I’ve tried my fair share of adjacent mental health and wellness apps. First, there were Calm and Headspace, the obvious contenders. Next was Fabulous, which aims to help you build better habits, then Thought Journal, which prompts you to jot down your thoughts and feelings at a specific time each day.

For two weeks of quarantine in January, I also hooked up with an app called W1D1, which sends you daily creative challenges (an important part of mental health for me). But each of them is now gathering dust among a sea of ​​apps I eagerly downloaded and promptly forgot about — probably because I had no real incentive to keep using them.

[Image: MIT Media Lab]

That’s why Craig Ferguson, a lead platform engineer in MIT Media Lab’s Affective Computing group, has developed Paradise Island, a mental health mobile game that sends you on real-life missions in exchange for in-game rewards. The idea is to keep people coming back for rewards, which in turn keeps them more engaged with the process.

Paradise Island is actually a sequel to The Guardians: Unite the Realms, which launched in 2020 and has gained nearly 13,000 users. Both games are based on a clinically proven type of therapy known as “behavioral activation,” which encourages people to get up and do things that are considered to be good for them. (Ferguson came up with the original idea to help struggling vegetarians who kept resurfacing, but he eventually chose to focus his attention on helping people with anxiety and depression.)

[Image: MIT Media Lab]

Players can choose from 75 activities, hand-picked with the help of a psychologist. These range from five minutes of stretching to make a painting of the sky to texting a friend. (You can also do something of your choice.)

I wanted to contact my long distance friends more often, so the first activity I chose was to text a friend. After the app asked me how rewarding I expected the activity to be (“very rewarding”), I reached out to my friend, which led to a much-needed one-hour meeting the next day. Then, I returned to the app, collected my “soul gem,” a “golden ticket,” and three new “inspired pets,” and was prompted, again, to reflect on how the activity made me feel after the fact ( “very rewarding”).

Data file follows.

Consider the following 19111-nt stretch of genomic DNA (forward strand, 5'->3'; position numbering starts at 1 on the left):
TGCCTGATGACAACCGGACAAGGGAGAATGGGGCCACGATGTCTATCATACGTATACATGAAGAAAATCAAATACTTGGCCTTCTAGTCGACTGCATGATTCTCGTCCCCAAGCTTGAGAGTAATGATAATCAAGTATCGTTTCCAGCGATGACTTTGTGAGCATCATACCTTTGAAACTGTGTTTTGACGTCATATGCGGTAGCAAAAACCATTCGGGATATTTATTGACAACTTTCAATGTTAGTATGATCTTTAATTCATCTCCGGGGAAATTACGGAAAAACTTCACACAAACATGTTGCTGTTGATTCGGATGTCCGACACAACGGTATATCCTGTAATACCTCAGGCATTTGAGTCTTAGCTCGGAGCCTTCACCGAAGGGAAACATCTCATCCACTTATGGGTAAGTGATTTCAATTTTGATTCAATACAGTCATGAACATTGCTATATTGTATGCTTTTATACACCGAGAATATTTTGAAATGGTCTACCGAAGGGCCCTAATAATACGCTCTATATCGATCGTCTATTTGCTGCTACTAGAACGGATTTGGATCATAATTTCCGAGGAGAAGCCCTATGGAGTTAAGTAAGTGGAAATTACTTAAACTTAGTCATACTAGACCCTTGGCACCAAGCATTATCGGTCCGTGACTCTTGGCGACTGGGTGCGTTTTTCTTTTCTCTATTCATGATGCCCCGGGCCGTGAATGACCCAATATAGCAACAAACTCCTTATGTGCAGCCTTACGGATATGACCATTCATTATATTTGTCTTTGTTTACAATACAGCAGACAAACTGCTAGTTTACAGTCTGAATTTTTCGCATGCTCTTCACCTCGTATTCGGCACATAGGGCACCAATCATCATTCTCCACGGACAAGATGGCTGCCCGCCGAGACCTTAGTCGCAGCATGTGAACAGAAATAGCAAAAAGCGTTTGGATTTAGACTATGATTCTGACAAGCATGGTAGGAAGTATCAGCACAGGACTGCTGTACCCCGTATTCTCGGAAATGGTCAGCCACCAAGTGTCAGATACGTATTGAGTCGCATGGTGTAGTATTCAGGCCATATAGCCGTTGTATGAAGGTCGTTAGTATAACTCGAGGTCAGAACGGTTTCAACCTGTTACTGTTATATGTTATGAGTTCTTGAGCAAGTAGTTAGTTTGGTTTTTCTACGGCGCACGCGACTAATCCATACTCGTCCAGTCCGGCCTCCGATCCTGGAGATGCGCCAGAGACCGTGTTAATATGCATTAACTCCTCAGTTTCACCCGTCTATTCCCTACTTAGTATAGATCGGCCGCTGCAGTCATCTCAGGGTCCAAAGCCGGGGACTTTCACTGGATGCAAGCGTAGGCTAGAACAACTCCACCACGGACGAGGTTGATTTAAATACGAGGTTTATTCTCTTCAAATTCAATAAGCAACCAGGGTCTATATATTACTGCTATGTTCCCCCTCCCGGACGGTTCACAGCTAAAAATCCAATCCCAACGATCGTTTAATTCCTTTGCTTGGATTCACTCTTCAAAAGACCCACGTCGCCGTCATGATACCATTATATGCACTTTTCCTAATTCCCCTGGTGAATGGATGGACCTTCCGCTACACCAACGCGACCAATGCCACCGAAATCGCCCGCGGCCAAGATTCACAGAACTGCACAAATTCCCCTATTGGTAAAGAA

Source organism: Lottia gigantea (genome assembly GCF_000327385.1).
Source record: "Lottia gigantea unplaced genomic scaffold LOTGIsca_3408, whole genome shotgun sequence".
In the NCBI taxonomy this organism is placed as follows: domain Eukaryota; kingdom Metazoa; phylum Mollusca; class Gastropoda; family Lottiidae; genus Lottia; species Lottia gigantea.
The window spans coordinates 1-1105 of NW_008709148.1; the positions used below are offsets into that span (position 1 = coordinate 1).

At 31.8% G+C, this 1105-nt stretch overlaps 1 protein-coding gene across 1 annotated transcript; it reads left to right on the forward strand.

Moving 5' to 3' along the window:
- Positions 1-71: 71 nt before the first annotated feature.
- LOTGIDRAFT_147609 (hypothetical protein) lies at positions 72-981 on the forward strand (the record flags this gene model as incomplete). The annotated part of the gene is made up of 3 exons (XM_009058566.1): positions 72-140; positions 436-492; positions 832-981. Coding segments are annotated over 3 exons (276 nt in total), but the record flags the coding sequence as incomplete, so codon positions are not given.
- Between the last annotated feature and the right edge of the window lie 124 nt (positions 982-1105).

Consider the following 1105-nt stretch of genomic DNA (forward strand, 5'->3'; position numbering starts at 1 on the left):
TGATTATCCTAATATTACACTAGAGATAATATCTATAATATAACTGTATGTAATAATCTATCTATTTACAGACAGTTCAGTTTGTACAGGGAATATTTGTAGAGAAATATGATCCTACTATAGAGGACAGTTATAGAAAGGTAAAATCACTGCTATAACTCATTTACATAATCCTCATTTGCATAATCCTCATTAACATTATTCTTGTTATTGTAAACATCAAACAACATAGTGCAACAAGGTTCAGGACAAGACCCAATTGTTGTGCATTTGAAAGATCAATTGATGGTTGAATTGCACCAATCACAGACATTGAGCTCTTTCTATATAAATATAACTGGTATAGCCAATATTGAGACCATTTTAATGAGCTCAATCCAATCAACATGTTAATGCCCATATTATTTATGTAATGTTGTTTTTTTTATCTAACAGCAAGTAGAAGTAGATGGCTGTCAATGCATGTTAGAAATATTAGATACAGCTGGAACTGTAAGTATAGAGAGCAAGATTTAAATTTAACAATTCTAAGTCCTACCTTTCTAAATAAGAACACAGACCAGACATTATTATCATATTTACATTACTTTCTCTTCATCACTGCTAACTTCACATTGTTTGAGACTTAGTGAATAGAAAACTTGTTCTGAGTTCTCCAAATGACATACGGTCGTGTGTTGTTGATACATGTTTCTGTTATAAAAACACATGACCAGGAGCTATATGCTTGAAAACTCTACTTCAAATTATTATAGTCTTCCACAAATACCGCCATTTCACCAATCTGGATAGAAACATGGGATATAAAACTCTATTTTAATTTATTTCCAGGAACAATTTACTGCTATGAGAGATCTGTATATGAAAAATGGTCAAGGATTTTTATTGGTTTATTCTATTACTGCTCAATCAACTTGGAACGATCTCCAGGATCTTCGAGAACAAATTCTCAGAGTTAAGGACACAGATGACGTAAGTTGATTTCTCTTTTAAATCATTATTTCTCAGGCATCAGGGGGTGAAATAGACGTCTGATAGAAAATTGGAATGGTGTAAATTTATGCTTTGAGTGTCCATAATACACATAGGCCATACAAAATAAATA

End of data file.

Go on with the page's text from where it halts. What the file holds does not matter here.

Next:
[Image: MIT Media Lab]

Here I have to admit the fact that I am not a great gamer. And while I don’t really care about my daily golden ticket, I’m back for the gentle nudges the app offers, like a menu of activities I know will make me feel better, but that I probably wouldn’t participate in otherwise because, well. . . I didn’t feel like I had time.

Other apps I’ve tried insist that I check in at 6pm every day, or try to enforce certain habits (like “remember to drink water”) by pushing me every morning. But Paradise Island applies zero pressure, presenting you with a host of choices based on your mood and ability that day. I don’t know if I’ll stick with it, but I’ve been using the game for about three days now and I’m curious to see what I’ll be up to next time I go back to it.

[Image: MIT Media Lab]

The game launched too recently for data to be available, but the original version had a 15-day retention rate of 10%, and a 30-day retention rate of 6.6%, which may sound low, but in in fact it is more than 2.5 times higher than that of the average mental health app.

Of the 12,700 users who downloaded the first game, Ferguson says 50% completed at least one real-life activity and 17% completed at least eight—a threshold often cited in research papers as the minimum number of sessions needed to complete a behavior. . activation course.

With Paradise Island, users get a brand new plot and setting, new pets to collect, a new mini-game, and around 50 new real-life missions. The element of reflection before taking on the challenge is new, as is the ability to choose the level of effort required for your daily mission.

“Sometimes you wake up, your cat looks at you the wrong way, and you’re in bed for the whole day,” says Ferguson. “We wanted people to be able to choose between low effort or high effort.”

The game is designed to last about 21 days (it’s limited to one real-life mission per day so it doesn’t overwhelm people with depression). After that, the hope is that users will have developed enough of a habit to stick with it.

“One of the goals of the app is to teach people a lesson, to help them build skills and resilience,” says Ferguson. “If you do that enough, that reflection step is to make people realize, ‘When I was feeling down, I really didn’t think running would help, but it did,’ and remember that.”

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